After your worms have settled in for about a week, you can add a fresh food layer. This starts your regular weekly feeding routine.

Regular feeding is recommended, but if you need to skip a few days, they will do fine.

Rule of thumb: it’s always better to under-feed than to over-feed. Over-feeding can result in serious problems.

As the worms churn through the material, they have a mixing and leveling effect. A smooth surface appearance is a good indicator that they have completely worked through the prior feeding and it is ok to feed again.

Fresh food scraps or green yard waste will heat up when put directly in the bin. So, it is highly recommended to mix these with some browns and pre-compost it.

Just keep an eye out that the previous layer of feedstock has been processed well enough before adding more. If you’re not sure, wait a day or two longer before feeding again.

Just to be safe, check the temperature of the top 8 inches occasionally to be sure it’s not much above room temperature.

Worms don’t like light, so in daytime they stay just below the surface, working on the food layers from underneath. But at night, you’ll see them foraging on the surface. If you turn on the lights, they’ll quickly wriggle back below the surface.

Pre-Composting Your Feedstock

‘Pre-composting’ is a technique to partially break down the feedstock material before feeding to worms. Pre-composting is considered essential for most commercial CFT vermicomposters.

Conventional aerobic composting consists of three stages, often referred to as thermophilic, mesophilic, and curing. Pre-composting consists of only the first thermophilic stage, where the microbial activity generates internal pile temperatures above 135°F for a minimum of 3 days. This destroys pathogens and viable seeds and burns off much of the nitrogen so later heating is avoided.

The vermicomposting process itself replaces the mesophilic and curing stages. After a brief cooling down, it is immediately ready to feed to the worms.


Pre-composted or lightly aged manure is a good staple food source for vermicomposting. It has a perfect balance of carbon and nitrogen so nothing else need be added. And it already has a healthy population of microbes working through the material. Aged horse manure is one of the easiest to work with.

Fresh manures have higher amounts of urine and salts, so it’s best it they are left some time out in the rain. Select manure that has been outdoors for a while, already starting to break down.

Keep in mind that any seeds in manure will still be viable if it hasn’t been hot composted.

Also, some manures like cattle manure are likely to contain pathogens – like E. coli, one of the fecal coliforms that are harmful to humans. Take care when handling manure-based materials, wear gloves and wash well.

Food Waste And Yard Waste

Food scraps are an increasingly popular source for feedstock due to municipalities’ need to reduce organics in their landfills, and the wish of organizations to follow sustainable practices. But they can be more difficult to manage successfully in vermicomposting.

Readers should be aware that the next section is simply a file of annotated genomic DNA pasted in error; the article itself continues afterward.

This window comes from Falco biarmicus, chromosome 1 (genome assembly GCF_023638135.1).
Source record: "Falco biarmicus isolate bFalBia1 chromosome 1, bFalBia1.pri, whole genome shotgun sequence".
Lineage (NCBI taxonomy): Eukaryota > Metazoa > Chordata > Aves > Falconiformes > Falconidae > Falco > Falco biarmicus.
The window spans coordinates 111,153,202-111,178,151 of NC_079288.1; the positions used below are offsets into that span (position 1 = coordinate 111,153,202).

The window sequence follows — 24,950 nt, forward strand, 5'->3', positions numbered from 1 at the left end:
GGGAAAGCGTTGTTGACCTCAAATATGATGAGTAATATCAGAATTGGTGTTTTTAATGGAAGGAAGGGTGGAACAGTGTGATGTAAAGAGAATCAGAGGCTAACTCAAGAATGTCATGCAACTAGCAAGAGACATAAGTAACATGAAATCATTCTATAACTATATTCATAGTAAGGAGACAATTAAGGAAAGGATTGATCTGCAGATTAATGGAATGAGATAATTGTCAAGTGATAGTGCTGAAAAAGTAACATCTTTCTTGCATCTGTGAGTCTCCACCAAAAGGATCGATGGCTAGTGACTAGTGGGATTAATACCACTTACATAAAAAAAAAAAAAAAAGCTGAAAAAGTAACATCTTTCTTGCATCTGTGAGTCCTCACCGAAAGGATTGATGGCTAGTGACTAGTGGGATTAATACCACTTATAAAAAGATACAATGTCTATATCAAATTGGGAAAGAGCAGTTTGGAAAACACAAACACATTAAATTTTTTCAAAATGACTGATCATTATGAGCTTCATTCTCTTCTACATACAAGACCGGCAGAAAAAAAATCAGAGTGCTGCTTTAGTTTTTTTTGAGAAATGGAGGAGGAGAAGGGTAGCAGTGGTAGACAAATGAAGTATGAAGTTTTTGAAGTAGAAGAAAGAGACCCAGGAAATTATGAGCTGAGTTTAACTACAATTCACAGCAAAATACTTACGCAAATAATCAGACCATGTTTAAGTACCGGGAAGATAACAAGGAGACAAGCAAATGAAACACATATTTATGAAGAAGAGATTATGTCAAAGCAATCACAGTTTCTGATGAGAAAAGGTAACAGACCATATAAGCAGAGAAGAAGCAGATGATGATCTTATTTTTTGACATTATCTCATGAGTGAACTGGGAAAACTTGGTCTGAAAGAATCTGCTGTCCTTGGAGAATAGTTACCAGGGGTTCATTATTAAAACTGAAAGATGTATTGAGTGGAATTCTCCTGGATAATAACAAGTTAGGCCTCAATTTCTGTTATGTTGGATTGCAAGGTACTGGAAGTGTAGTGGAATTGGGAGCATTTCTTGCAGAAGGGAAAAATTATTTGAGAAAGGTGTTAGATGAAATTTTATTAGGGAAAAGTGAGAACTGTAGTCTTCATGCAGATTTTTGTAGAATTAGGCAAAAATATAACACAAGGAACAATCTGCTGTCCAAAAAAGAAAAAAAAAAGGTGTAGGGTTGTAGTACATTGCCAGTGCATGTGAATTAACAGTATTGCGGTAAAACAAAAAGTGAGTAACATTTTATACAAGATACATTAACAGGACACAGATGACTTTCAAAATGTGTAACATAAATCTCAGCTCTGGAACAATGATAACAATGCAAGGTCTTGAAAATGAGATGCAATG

Pre-consumer food waste is easiest to control. Besides fruits and vegetables, smaller quantities of grains, coffee grounds, and plant proteins are also good components in a feedstock mixture. Eggshells can be included if ground. Onions and citrus are often avoided but can be accepted in small quantities.

Meats, dairy and oils should be avoided, though some have reported bokashi-ing these and then adding to feedstock. Bokashi has a high acidity, so if you are going to try adding it, I advise that you should ease your worms into it.

Greens such as food waste or yard debris are best chopped fine to maximize the exposed surface area.

Frozen food scraps can be used which can break down faster. Do not liquify or ‘puree’.

As in any compost, ‘green’ materials must be amended with ‘brown’ materials to achieve a suitable C:N ratio. ‘Brown’ materials include carbon-rich items like shredded cardboard, dry leaves, and sawdust. Smaller particle size is best, so they can decompose at the same rate as the green waste. Large wood chips and fibrous materials are slower to break down and this will yield an inconsistent finished product.

Peat moss and coir have a high carbon content, but they are slow to break down, so their carbon is not available at a pace needed to match the nitrogen.

Large woody materials like bark chips can introduce a thriving fungal population which is desirable to balance with bacterial populations in vermicompost. These larger pieces won’t break down quickly but will inoculate the mixture, then you can screen them from the finished product and return them to the bin for multiple trips through.

Some operators have been successful with mixtures of green and brown materials without pre-composting. These will naturally heat up in the worm bin so they must be added in thin layers. The worms will feed on the layers below the surface that have already started decomposition from microbial activity.

Odors and pests can be a greater risk, but these can be managed with the right conditions. If needed, a thin layer of finished compost can be added on top of the fresh feedstock to act as a biofilter.